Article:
Poolside safety tips for you and baby this spring

There’s no doubt that play is important for kids, more so for their development. Spring is finally here and it is during this time of the year that children want to go outside to explore their environment and bask in the sunshine. Parents should be encouraging this.

A change in season somehow manages to put a smile on people’s faces. With this lovely season comes sunshine and happiness! What better time is there to appreciate the beautiful weather besides in the pool with the kids? Children can have fun playing in the water but great precautions must be taken to ensure their water experience is enjoyable.

Paediatrician and the Pampers Institute Expert Dr. Hari says, “Water can be dangerous for young children as they are vulnerable. They can drown in less than 6 centimetres of water and that’s why they need around-the-clock supervision. This also applies to children who swim well.”

Pampers poolside safety tips

  • Sun protection – make sure your child wears a hat and that you regularly apply sunscreen. The latter should be re-applied even when they are wet.
  • Touch supervision – always be at an arm’s reach when swimming with an infant and toddler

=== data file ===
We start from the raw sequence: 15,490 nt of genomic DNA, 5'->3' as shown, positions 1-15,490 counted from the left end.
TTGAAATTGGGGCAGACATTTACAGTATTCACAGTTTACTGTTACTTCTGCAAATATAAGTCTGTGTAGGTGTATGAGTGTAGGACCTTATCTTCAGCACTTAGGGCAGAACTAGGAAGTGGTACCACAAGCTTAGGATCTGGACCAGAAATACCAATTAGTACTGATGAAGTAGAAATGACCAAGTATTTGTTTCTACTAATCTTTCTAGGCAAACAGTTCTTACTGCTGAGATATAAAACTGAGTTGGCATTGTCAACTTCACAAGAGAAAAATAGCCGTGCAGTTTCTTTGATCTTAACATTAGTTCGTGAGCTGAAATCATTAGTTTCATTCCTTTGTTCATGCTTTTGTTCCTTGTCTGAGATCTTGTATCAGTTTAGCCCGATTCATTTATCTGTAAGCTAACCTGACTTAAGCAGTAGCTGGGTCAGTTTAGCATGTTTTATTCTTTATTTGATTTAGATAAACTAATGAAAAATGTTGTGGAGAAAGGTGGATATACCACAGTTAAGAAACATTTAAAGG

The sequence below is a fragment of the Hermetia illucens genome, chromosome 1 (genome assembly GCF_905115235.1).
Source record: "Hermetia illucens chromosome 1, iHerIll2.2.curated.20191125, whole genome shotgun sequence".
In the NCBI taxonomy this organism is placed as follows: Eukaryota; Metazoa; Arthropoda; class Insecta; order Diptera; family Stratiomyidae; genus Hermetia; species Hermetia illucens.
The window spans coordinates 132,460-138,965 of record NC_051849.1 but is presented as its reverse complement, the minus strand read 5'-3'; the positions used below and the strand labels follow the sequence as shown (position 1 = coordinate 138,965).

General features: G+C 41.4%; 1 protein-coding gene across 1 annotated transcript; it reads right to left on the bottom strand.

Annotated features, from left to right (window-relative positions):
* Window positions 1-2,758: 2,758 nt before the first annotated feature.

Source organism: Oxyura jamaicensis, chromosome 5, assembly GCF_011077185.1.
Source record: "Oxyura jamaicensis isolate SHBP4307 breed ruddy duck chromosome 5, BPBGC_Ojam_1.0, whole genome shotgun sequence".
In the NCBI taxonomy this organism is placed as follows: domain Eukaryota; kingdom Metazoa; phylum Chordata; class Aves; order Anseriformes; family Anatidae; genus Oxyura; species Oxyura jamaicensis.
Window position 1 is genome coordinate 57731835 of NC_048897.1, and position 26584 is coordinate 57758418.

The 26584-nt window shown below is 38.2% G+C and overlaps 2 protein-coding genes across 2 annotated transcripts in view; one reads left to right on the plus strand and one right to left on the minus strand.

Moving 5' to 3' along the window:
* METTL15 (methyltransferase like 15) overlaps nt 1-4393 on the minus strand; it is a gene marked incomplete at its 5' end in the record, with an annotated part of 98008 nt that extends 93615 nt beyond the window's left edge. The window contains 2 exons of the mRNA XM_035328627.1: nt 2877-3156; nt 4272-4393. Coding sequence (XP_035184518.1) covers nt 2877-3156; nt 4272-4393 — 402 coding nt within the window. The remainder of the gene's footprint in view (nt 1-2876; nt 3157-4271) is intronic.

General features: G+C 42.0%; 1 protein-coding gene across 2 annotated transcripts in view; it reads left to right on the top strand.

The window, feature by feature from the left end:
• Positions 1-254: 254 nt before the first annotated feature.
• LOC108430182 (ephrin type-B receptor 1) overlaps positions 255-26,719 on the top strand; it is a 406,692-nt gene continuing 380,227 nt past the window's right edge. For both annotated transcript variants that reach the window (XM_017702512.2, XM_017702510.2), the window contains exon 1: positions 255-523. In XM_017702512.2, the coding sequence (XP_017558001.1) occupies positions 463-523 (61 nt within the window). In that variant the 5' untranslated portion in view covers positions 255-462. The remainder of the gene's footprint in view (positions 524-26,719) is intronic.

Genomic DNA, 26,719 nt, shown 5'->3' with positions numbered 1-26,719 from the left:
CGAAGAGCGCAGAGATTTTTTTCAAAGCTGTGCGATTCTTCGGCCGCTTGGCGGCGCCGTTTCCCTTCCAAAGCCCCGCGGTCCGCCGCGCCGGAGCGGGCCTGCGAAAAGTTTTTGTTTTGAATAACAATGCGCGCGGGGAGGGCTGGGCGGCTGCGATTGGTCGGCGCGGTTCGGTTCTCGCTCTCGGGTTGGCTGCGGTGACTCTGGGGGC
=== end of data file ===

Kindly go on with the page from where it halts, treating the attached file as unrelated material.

• Clothing sizes – When buying a life vest, it’s important to make sure that it’s well-fitting.
  • Drink fluids – encourage the kids to drink fluids especially water to avoid dehydration in the heat.
  • Temperature – always check the temperature of the water to ensure that it’s suitable for both you and the child.
  • Safety barriers – Install a safety barrier around your swimming pool (either a fence or a wall). It should be high enough so the child cannot climb over. The doorway should have a self-locking mechanism and there may be no gaps greater than 100mm.
  • Clean up – Don’t leave your child’s toys in or around the pool to avoid children being tempted to retrieve them. The children’s paddling pools should be left empty when not in use.
  • CPR training – Anyone who watches a young child around a pool should learn CPR and be able to rescue a child if needed.

Young children and even newborns can occasionally turn over or move around, so once again it has to be stressed that a child should never be left unmonitored especially if they are close to water.

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